It’s not surprising the Flaming Lips would choose to tackle Sgt Pepper’s Lonely Hearts Club Band, given their own psychedelic aural history. This isn’t the first time they’ve covered albums in their entirety either: first Pink Floyd’s Dark Side of the Moon, then King Crimson, then the Stone Roses. But Sgt Pepper’s is the most inventive of the bunch, and the most collaborative.

It's been a knockout year for women in pop music. What men are writing and singing with this kind of emotion, panache and sexiness? The James Blakes and Abel Tesfayes and Frank Oceans of yesteryear have been eclipsed. Now comes Jessie Ware, who kicks up the sound another notch with her gorgeous sophomore album, Tough Love.  

Scott Walker has journeyed to strange places. In the 1960s, he was a pop icon (albeit an unconventional one) noted for his deliciously baritone balladeering. In the 1980s, he successfully transitioned to an avant-garde noisemaker.

Ex Hex’s first full album, Rips, has the qualities we associate with a “summer album”: it’s full of fun and life. But don’t we also need those things as the weather turns, too?

In 2005, the Beijing-based duo FM3, comprising Christiaan Virant and Zhang Jian, released their first Buddha Machine, a literal black box with a built-in speaker, a headphone jack, and nine ethereal (and yes, meditative) ambient electronic loops.

Every new musical form begins with a period of great fertility and innovation. Inevitably, it settles, petrifying into a distinctive but limited set of rules to be played with ad infinitum. Jazz is no exception, but perhaps more than other genres it has become the property and the playground of a small, interested elite, abdicating any claim it once had to the popular consciousness.

Caribou, one of the stage names of Canadian Dan Snaith, is best known for his 2010 eerie earworm Odessa, which combined wonky cowbells with smoky synth lines that felt like dry ice. It was a standout song in a smashingly good year for indie electronic music (Delorean, Emeralds, Four Tet, Hot Chip … the list goes on). The album it came on, Swim, felt otherworldly.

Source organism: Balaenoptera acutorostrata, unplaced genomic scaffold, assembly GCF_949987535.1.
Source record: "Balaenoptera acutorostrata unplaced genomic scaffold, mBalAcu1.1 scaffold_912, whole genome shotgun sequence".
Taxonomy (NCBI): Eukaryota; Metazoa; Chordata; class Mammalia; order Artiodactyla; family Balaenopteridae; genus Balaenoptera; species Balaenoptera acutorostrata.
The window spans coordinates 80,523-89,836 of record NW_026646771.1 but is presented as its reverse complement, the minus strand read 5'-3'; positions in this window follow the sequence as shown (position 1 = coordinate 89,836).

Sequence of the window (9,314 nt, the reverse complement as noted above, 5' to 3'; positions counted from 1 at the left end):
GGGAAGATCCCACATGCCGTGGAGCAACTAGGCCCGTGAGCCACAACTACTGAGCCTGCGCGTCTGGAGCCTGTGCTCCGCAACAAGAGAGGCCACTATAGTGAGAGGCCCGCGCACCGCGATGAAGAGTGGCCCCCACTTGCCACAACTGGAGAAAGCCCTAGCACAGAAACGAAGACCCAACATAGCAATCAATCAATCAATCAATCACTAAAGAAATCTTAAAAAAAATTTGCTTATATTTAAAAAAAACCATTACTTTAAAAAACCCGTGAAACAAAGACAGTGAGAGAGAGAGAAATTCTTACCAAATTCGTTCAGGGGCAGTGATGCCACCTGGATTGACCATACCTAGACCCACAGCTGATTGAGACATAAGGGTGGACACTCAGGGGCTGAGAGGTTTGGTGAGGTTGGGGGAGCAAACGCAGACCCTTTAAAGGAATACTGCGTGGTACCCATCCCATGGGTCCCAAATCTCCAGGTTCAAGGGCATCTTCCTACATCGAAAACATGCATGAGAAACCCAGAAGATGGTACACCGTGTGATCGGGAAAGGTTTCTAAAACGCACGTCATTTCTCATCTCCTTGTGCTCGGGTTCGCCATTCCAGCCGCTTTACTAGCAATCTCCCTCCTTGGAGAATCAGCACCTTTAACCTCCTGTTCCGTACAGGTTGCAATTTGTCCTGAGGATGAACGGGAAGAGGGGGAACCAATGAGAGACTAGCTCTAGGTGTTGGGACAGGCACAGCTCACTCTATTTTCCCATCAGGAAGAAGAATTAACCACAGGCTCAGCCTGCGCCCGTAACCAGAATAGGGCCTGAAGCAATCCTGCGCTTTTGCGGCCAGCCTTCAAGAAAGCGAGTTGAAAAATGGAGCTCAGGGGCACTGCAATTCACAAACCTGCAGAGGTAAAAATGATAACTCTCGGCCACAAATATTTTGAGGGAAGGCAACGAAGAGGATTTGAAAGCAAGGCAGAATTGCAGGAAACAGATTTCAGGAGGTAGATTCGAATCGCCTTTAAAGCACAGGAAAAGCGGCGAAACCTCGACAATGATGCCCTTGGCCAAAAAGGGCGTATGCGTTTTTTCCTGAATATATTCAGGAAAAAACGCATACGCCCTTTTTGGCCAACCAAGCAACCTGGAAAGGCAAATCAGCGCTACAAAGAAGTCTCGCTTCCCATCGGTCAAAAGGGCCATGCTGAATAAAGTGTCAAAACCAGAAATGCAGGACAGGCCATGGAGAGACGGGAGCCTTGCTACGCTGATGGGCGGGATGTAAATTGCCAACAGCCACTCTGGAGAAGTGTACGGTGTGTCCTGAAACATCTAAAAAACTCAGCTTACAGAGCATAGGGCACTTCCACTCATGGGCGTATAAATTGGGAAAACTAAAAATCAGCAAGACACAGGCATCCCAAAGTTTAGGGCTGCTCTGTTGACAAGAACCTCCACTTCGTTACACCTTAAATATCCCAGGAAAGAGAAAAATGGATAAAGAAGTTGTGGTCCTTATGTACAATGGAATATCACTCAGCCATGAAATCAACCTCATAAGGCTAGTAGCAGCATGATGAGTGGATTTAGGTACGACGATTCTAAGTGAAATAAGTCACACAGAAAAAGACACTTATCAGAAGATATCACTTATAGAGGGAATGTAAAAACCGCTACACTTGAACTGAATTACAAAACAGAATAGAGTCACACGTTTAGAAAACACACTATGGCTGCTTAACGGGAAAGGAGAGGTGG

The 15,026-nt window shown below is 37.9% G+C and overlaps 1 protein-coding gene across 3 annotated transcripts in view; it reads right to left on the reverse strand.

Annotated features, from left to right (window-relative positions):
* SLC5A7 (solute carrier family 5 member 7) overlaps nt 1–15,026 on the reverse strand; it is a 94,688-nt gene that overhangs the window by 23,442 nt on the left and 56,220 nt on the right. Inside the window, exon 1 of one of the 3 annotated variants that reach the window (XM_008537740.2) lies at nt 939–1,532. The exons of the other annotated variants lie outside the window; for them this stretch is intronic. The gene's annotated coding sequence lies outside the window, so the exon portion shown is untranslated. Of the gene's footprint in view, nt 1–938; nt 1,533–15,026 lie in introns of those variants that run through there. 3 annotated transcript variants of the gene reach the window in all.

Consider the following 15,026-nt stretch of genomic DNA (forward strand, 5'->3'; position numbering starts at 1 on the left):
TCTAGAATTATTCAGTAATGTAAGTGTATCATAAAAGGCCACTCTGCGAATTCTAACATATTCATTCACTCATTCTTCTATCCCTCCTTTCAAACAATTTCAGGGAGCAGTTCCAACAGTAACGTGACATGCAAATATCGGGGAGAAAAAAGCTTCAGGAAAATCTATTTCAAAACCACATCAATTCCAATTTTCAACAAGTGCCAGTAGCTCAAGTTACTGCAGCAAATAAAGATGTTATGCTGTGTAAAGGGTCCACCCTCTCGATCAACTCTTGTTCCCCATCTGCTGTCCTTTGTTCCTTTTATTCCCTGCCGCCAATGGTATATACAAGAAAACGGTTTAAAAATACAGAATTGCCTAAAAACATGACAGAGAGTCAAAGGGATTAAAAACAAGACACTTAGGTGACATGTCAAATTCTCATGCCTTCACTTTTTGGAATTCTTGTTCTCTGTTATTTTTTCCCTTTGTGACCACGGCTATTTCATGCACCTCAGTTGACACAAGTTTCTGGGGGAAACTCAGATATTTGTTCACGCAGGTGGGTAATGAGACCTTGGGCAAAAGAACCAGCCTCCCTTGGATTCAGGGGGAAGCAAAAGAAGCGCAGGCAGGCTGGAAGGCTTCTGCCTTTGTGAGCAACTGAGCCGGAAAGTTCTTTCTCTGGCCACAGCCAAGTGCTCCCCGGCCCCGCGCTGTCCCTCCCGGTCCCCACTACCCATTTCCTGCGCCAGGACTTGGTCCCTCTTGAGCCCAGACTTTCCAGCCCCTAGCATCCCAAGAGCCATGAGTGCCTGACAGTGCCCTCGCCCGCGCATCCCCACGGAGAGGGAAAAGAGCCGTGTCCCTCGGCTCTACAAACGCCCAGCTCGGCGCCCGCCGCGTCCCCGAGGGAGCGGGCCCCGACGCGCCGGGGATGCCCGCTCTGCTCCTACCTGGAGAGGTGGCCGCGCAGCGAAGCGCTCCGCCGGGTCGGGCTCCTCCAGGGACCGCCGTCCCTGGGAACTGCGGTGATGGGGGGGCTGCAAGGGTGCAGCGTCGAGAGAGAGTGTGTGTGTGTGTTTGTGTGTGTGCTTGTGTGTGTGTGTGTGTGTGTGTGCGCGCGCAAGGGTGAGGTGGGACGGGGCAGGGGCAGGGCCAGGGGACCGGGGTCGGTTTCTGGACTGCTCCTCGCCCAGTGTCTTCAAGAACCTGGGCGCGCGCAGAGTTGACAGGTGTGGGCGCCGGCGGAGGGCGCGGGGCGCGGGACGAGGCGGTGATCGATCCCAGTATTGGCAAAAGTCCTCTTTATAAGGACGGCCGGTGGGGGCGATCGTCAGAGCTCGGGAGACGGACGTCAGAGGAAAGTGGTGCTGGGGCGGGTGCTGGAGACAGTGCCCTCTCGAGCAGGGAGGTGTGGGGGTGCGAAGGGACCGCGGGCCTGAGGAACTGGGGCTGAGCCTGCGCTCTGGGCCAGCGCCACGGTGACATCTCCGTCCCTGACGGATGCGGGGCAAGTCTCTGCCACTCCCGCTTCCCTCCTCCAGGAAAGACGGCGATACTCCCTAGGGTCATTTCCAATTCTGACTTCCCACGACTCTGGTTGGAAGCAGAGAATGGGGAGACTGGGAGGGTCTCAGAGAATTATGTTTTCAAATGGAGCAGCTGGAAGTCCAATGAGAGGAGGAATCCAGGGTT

Prince has been effectively absent from the music scene in the 21st century, relevant more as a relic of a past era than as a living, breathing artist. His new album is unexpected; released with little of the fanfare befitting a cultural icon (or an artist formerly known as one).

In case you aren't sure what Tove Lo's delectable debut is about, she provides tidy little subject headings: The Sex, The Love, The Pain. Each heading introduces a new chapter, which charts that timeless transition from lust to love to loss. As in life, The Pain is the longest chapter.

Seattle-based solo artist Mike Hadreas, aka Perfume Genius, unfurls his new album, Too Bright, with all the stately grace of a funeral procession.

Since the release of debut album An Awesome Wave in 2012. British alt-rockers Alt-J have been critically divisive and popularly loved. This disconnect is no wonder; detractors deride the band as incoherent and derivative - an ersatz Radiohead - but the focus on Alt-J's context and legacy misses their charm.

On their new album, Brill Bruisers, The New Pornographers waste no time in getting jubilant. The album opens with a bang and clash that throws us right into the action and immediately establishes an atmosphere, Shakespeare-style.